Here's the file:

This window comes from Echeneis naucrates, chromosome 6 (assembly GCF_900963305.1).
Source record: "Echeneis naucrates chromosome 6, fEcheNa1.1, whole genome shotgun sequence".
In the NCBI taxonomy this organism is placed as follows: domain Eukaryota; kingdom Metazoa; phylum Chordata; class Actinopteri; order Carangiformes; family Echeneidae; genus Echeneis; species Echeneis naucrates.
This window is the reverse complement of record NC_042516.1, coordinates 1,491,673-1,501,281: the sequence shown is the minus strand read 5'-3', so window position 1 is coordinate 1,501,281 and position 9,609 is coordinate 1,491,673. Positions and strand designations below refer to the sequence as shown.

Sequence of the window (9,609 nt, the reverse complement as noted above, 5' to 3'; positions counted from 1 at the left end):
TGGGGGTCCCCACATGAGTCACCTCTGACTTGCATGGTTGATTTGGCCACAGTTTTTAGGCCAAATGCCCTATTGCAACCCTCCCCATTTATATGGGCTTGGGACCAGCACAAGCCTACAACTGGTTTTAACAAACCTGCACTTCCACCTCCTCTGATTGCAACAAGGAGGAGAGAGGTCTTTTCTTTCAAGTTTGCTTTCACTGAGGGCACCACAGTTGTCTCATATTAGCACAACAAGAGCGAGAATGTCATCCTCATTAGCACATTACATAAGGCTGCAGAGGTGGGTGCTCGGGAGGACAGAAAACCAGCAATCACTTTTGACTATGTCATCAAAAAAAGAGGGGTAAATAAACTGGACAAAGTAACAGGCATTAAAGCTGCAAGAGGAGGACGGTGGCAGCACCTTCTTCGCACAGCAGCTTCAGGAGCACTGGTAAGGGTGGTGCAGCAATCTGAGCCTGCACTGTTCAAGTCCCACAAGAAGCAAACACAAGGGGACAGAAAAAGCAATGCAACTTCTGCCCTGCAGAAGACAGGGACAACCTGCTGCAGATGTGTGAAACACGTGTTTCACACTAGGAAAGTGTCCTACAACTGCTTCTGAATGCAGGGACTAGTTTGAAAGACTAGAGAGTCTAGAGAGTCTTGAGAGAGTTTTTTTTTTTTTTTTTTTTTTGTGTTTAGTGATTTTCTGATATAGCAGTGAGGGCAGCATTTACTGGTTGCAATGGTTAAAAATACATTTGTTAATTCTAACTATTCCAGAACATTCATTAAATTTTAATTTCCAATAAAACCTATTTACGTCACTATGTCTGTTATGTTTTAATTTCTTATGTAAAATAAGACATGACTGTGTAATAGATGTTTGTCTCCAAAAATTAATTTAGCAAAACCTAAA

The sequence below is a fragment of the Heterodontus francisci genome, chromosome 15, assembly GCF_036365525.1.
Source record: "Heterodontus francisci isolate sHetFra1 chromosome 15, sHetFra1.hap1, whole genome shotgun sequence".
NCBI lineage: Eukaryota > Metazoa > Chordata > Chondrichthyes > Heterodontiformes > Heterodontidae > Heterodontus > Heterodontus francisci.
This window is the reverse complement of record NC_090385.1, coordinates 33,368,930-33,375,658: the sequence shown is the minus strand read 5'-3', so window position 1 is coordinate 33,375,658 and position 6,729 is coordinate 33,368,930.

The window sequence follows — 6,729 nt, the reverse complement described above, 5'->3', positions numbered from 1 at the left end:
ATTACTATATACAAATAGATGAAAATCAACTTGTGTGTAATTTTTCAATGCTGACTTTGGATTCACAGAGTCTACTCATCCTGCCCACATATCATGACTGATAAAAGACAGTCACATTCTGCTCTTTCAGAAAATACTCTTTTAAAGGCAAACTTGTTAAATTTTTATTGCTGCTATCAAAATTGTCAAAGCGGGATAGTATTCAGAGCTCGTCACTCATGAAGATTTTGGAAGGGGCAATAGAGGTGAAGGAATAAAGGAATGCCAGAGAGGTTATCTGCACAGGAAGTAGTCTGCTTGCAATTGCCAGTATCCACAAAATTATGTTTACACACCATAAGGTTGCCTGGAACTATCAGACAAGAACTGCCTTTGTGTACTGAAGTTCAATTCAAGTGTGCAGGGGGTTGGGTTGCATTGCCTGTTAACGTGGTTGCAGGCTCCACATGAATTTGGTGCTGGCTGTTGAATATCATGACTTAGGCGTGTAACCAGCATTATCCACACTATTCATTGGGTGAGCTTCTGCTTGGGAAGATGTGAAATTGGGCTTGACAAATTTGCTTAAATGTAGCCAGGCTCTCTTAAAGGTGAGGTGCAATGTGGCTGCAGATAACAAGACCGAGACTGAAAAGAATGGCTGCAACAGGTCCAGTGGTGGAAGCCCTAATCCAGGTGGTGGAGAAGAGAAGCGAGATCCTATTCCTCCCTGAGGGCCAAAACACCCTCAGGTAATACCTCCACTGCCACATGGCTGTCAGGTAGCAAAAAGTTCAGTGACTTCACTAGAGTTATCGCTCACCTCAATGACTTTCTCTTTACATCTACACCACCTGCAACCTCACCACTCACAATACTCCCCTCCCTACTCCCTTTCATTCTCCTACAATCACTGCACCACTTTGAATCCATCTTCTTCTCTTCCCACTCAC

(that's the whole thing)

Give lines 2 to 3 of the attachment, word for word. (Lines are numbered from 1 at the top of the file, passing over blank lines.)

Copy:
Source record: "Echeneis naucrates chromosome 6, fEcheNa1.1, whole genome shotgun sequence".
In the NCBI taxonomy this organism is placed as follows: domain Eukaryota; kingdom Metazoa; phylum Chordata; class Actinopteri; order Carangiformes; family Echeneidae; genus Echeneis; species Echeneis naucrates.